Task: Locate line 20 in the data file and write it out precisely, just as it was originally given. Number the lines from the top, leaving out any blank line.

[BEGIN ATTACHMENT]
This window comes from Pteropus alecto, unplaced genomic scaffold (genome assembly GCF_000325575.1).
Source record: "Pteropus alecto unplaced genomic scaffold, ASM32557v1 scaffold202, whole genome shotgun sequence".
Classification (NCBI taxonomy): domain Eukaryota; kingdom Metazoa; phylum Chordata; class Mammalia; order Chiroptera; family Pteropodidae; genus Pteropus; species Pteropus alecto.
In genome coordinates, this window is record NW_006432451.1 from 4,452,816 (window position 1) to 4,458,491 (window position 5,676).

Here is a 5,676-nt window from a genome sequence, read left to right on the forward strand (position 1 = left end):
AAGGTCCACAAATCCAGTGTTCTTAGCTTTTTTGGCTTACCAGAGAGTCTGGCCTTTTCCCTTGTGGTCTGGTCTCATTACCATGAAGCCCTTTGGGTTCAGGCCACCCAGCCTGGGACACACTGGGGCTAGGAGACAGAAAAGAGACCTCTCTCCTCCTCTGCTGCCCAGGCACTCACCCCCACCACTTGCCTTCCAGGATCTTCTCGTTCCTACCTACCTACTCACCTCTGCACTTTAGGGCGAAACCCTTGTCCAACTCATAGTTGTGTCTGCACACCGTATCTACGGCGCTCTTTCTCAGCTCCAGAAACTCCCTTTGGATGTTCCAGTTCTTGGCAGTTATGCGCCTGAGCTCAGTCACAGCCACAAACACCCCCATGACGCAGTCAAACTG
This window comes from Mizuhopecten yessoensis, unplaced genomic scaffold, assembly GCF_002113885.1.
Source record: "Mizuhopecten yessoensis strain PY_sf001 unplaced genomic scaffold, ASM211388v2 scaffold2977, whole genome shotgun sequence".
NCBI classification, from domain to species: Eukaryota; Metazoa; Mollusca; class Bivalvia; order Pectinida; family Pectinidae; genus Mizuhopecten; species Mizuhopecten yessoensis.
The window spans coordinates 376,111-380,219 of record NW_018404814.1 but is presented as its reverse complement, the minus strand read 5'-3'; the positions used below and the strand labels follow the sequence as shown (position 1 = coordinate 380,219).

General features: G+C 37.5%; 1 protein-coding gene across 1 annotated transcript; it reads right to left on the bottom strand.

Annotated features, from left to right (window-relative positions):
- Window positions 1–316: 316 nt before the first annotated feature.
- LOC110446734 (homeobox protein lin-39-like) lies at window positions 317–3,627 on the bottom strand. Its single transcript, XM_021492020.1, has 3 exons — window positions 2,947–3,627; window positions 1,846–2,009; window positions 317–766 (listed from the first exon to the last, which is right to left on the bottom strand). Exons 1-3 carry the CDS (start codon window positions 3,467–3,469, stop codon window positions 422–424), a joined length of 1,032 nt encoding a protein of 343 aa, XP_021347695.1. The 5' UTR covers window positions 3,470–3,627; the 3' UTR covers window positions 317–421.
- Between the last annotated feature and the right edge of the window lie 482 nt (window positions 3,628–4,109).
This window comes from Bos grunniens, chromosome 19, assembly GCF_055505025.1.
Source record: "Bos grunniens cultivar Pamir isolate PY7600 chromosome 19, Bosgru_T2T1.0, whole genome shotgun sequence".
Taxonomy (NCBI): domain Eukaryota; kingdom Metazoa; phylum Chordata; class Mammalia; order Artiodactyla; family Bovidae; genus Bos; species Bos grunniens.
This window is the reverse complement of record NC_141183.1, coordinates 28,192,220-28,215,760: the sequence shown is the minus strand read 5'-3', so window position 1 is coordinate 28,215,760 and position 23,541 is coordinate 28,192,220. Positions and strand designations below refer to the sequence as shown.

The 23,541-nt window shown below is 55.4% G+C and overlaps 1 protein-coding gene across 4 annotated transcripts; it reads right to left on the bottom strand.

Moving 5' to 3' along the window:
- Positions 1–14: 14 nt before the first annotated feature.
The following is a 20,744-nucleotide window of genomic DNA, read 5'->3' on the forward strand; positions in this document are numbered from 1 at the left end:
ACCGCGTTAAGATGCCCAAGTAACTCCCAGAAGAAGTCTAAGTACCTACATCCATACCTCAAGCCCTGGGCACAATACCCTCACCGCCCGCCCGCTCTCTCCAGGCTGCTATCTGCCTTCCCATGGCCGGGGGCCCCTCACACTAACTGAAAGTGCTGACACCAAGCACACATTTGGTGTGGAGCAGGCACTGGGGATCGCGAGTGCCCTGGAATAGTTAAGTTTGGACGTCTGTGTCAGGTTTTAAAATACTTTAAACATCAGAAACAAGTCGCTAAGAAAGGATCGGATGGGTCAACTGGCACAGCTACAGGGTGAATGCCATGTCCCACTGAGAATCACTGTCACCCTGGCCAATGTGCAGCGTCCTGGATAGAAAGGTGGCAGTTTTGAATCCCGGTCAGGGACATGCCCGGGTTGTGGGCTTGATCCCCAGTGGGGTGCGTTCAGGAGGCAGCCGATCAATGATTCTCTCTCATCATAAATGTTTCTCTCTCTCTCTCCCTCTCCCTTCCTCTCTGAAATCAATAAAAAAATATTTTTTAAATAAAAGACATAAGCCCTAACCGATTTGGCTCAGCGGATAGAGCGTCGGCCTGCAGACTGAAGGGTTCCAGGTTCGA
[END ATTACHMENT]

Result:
The 23,541-nt window shown below is 55.4% G+C and overlaps 1 protein-coding gene across 4 annotated transcripts; it reads right to left on the bottom strand.